Although the Civil Rights Act of 1964 legally desegregated the South, discrimination was still rampant in certain areas, making it very difficult for blacks to register to vote. In 1965, an Alabama city became the battleground in the fight for suffrage. Despite violent opposition, Dr. Martin Luther King Jr. (David Oyelowo) and his followers pressed forward on an epic march from Selma to Montgomery, and their efforts culminated in President Lyndon Johnson signing the Voting Rights Act of 1965.
Release Date: December 25, 2014
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Rated PG-13 Brief Strong Language|A Suggestive Moment|Disturbing Thematic Material|Violence
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You genuinely feel you have been transported back in time while watching this film. It's both disturbing and deeply touching.Click here to read the full reviewMarch 12th, 2015 · Details
This movie was awesome! I love history and this did not disappoint. I took my teenagers to this and they loved it as well. This movie gives an interesting background to the Voting Rights Act of 1965 and the struggles that brought it to the forefront. Martin Luther King was human as this movie portrays but he was a true hero. Definitely worth your time and money. Some scenes are very hard to watch but I would recommend for children 11 and up. Gives them an interesting look into a time thankfully they will never have to live through.March 6th, 2015 · Details
The march from Selma served as the fulcrum for the Voting Rights Act of 1965. But given how little that event is remembered compared to the "I Have A Dream" speech from two years prior, this vigorous re-enactment of such a vital chapter – even with dramatic liberties taken – makes Selma an important document of historical awareness. More compelling still is the film's unexpected relevance. One can't walk away from Selma and not feel how much it resonates with America's current examples of racial unrest. It speaks to where we are now, perhaps more clearly than anything we're hearing on news channels or reading beneath headlines, especially as it sets a practical example of civil protest with moral clarity.Click here to read the full review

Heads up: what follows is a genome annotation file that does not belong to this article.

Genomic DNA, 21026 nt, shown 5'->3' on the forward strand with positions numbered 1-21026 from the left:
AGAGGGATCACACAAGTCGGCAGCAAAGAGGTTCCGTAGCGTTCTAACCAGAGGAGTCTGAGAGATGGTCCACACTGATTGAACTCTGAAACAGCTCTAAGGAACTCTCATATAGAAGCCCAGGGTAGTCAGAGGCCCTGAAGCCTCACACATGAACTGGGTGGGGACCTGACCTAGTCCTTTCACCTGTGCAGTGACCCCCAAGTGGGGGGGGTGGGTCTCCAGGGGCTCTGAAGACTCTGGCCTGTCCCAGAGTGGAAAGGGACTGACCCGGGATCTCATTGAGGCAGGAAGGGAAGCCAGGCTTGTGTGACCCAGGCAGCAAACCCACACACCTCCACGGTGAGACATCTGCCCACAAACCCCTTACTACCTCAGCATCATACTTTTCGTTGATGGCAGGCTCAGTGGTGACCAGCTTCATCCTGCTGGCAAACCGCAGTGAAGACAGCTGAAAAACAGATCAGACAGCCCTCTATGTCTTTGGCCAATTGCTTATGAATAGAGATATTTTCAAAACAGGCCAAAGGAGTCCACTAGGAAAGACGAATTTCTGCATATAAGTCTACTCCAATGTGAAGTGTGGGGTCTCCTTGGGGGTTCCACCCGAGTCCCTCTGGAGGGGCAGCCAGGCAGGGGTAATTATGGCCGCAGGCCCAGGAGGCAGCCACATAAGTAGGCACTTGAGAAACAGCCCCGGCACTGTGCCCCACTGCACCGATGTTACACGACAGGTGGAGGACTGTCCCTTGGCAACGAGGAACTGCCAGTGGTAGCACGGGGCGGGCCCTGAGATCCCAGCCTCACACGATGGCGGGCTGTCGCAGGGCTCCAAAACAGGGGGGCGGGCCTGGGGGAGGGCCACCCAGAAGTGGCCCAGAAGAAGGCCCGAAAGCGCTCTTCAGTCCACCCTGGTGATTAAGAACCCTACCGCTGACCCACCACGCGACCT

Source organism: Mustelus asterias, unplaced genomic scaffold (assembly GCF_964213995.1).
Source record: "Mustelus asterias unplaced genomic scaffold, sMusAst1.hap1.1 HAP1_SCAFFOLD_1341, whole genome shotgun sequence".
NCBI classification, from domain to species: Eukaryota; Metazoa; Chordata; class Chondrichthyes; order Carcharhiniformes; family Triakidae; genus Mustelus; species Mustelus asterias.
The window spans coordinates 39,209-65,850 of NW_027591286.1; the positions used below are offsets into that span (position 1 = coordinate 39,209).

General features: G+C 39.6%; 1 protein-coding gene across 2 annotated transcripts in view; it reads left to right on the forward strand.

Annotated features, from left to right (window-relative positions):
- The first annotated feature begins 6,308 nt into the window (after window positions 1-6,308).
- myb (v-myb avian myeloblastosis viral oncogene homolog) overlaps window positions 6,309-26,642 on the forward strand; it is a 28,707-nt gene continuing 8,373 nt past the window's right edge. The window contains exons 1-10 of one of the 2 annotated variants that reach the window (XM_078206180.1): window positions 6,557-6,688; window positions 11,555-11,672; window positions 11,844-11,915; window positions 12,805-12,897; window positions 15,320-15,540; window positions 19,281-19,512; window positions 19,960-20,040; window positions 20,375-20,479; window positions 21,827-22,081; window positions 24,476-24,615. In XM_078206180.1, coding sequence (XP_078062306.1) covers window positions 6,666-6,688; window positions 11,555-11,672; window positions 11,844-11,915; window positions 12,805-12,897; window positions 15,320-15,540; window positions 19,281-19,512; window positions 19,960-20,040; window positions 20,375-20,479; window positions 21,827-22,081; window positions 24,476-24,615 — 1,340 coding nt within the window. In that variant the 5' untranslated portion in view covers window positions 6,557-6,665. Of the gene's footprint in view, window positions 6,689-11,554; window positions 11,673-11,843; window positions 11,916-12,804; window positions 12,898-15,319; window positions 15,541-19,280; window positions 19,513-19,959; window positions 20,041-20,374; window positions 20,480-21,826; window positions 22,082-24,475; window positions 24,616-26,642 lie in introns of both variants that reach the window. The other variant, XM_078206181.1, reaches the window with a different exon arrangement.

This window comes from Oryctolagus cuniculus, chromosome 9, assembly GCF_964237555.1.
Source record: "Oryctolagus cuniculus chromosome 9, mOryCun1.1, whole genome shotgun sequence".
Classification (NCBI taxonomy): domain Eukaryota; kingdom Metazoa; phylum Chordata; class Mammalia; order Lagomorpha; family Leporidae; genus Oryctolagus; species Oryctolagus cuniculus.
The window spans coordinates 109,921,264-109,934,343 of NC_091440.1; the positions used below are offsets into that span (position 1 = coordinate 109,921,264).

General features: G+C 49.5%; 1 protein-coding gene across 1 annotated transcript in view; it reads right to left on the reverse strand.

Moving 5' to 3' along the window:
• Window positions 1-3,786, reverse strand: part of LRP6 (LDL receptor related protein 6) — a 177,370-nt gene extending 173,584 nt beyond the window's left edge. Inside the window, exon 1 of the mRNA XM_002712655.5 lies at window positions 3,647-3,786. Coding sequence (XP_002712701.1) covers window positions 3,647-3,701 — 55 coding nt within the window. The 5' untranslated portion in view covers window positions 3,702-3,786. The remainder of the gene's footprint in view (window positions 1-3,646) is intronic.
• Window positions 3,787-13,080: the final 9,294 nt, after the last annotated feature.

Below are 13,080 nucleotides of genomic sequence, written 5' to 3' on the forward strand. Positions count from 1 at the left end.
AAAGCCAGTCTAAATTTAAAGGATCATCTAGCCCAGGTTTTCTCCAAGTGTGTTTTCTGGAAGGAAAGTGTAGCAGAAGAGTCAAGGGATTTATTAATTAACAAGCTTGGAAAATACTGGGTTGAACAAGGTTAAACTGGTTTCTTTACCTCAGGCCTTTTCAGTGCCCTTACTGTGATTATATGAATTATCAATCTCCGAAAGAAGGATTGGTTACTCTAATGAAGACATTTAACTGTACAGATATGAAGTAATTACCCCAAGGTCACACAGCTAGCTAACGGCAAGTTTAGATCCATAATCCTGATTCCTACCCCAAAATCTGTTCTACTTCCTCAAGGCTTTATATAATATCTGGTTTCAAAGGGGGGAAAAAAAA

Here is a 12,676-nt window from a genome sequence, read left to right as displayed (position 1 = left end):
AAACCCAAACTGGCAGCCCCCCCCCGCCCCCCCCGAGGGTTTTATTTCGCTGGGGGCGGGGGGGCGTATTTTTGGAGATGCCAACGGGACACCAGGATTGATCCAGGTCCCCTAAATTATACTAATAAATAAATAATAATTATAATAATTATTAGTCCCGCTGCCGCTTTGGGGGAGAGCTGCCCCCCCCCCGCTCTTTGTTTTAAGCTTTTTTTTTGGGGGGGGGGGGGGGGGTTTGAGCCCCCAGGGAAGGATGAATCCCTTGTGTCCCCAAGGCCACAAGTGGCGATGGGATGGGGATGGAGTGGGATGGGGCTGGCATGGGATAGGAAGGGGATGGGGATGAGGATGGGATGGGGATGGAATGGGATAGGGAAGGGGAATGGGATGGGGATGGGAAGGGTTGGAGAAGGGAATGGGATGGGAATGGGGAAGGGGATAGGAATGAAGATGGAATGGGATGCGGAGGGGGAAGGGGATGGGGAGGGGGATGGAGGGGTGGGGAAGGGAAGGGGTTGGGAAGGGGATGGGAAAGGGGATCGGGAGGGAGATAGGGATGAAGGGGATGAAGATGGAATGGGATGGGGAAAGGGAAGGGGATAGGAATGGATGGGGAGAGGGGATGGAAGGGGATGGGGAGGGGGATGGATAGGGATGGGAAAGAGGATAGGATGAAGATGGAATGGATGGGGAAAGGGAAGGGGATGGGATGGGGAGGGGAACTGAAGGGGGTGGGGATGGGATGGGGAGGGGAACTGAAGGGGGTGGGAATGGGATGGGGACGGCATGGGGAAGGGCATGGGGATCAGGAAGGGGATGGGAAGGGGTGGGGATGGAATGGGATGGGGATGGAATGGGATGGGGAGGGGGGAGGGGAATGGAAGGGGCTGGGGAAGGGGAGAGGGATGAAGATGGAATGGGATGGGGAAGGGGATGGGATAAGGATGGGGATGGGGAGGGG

taken for what it is, “Selma” is an interesting and engaging glimpse of the civil rights movement at one of its most powerful moments. It won’t be the civil rights movie to define all civil rights movies, but it carries a worthwhile message.Click here to read the full review
While the message of this movie is powerful and moving, it is hard not to think how people will receive this movie. Especally when taking into account current events surrounding racial issues. The script of the film was powerfull and moving.
Selma is more than just a cinematic civics lesson, though. And it's not merely the sum of its theatrical parts (some of which involve violence, foul language, sexual sins and, of course, disturbing acts of racism). This powerful movie soars in a way that few do, reminding us all of how a determined movement led by a flawed-but-passionate preacher helped right one of America's greatest wrongs. It's a beautifully acted, emotionally stirring picture that makes us better understand why King—whose thirst for justice was in part powered by his Christian faith—is so lauded today, and why his death at the hands of an assassin was such a terrible tragedy.Click here to read the full review
The sacrifice and cost of the Civil Rights movement are dramatized in a powerful way, including the explosion inside a church that took the lives of four innocent girls. Although the history is well presented, along with the compelling acting, the movie contains several utterances of strong language in addition to violent moments on screen. People are beaten with clubs and shot, and some of these scenes are plainly a shocking reminder of atrocities committed in the 1960s.Click here to read the full review